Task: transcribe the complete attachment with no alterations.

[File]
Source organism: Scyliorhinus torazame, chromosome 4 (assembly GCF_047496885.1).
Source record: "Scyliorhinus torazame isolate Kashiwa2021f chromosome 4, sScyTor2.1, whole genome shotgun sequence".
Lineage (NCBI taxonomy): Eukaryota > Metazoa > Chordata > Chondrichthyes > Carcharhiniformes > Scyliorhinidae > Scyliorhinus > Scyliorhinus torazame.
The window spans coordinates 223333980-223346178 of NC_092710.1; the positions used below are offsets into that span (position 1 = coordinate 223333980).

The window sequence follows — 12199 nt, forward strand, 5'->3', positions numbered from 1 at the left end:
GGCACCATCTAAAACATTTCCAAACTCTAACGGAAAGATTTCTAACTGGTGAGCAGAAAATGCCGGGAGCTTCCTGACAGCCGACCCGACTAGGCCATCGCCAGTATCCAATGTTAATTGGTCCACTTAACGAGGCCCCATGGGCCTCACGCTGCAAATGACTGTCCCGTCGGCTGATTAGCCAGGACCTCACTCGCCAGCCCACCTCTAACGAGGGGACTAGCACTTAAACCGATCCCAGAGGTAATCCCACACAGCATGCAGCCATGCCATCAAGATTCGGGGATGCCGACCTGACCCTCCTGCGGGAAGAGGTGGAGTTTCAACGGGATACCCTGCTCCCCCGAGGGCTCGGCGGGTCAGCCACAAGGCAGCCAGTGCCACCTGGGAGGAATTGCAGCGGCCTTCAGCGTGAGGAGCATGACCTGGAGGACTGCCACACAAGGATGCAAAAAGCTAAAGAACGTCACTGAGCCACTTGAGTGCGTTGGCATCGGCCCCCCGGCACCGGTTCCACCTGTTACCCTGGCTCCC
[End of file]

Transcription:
Source organism: Scyliorhinus torazame, chromosome 4 (assembly GCF_047496885.1).
Source record: "Scyliorhinus torazame isolate Kashiwa2021f chromosome 4, sScyTor2.1, whole genome shotgun sequence".
Lineage (NCBI taxonomy): Eukaryota > Metazoa > Chordata > Chondrichthyes > Carcharhiniformes > Scyliorhinidae > Scyliorhinus > Scyliorhinus torazame.
The window spans coordinates 223333980-223346178 of NC_092710.1; the positions used below are offsets into that span (position 1 = coordinate 223333980).

The window sequence follows — 12199 nt, forward strand, 5'->3', positions numbered from 1 at the left end:
GGCACCATCTAAAACATTTCCAAACTCTAACGGAAAGATTTCTAACTGGTGAGCAGAAAATGCCGGGAGCTTCCTGACAGCCGACCCGACTAGGCCATCGCCAGTATCCAATGTTAATTGGTCCACTTAACGAGGCCCCATGGGCCTCACGCTGCAAATGACTGTCCCGTCGGCTGATTAGCCAGGACCTCACTCGCCAGCCCACCTCTAACGAGGGGACTAGCACTTAAACCGATCCCAGAGGTAATCCCACACAGCATGCAGCCATGCCATCAAGATTCGGGGATGCCGACCTGACCCTCCTGCGGGAAGAGGTGGAGTTTCAACGGGATACCCTGCTCCCCCGAGGGCTCGGCGGGTCAGCCACAAGGCAGCCAGTGCCACCTGGGAGGAATTGCAGCGGCCTTCAGCGTGAGGAGCATGACCTGGAGGACTGCCACACAAGGATGCAAAAAGCTAAAGAACGTCACTGAGCCACTTGAGTGCGTTGGCATCGGCCCCCCGGCACCGGTTCCACCTGTTACCCTGGCTCCC